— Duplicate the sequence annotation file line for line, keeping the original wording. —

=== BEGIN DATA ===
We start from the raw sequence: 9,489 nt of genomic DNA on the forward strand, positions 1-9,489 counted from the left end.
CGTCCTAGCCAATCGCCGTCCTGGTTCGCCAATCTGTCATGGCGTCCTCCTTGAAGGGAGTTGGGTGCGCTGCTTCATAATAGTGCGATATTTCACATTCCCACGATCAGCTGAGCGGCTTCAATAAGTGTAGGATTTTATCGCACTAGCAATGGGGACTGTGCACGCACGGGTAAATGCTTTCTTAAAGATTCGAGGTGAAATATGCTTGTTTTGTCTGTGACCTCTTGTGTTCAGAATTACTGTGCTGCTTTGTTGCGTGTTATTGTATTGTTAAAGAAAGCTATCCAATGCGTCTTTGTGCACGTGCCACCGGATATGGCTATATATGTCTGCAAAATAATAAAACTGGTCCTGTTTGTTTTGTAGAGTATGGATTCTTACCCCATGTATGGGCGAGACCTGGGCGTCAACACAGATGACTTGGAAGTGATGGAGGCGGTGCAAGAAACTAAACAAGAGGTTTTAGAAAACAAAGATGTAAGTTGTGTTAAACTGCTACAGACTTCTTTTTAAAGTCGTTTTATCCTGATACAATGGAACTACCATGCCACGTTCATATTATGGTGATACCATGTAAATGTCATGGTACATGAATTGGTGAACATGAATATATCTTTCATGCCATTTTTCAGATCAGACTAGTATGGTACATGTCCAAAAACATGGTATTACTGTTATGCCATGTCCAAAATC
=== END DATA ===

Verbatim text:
We start from the raw sequence: 9,489 nt of genomic DNA on the forward strand, positions 1-9,489 counted from the left end.
CGTCCTAGCCAATCGCCGTCCTGGTTCGCCAATCTGTCATGGCGTCCTCCTTGAAGGGAGTTGGGTGCGCTGCTTCATAATAGTGCGATATTTCACATTCCCACGATCAGCTGAGCGGCTTCAATAAGTGTAGGATTTTATCGCACTAGCAATGGGGACTGTGCACGCACGGGTAAATGCTTTCTTAAAGATTCGAGGTGAAATATGCTTGTTTTGTCTGTGACCTCTTGTGTTCAGAATTACTGTGCTGCTTTGTTGCGTGTTATTGTATTGTTAAAGAAAGCTATCCAATGCGTCTTTGTGCACGTGCCACCGGATATGGCTATATATGTCTGCAAAATAATAAAACTGGTCCTGTTTGTTTTGTAGAGTATGGATTCTTACCCCATGTATGGGCGAGACCTGGGCGTCAACACAGATGACTTGGAAGTGATGGAGGCGGTGCAAGAAACTAAACAAGAGGTTTTAGAAAACAAAGATGTAAGTTGTGTTAAACTGCTACAGACTTCTTTTTAAAGTCGTTTTATCCTGATACAATGGAACTACCATGCCACGTTCATATTATGGTGATACCATGTAAATGTCATGGTACATGAATTGGTGAACATGAATATATCTTTCATGCCATTTTTCAGATCAGACTAGTATGGTACATGTCCAAAAACATGGTATTACTGTTATGCCATGTCCAAAATC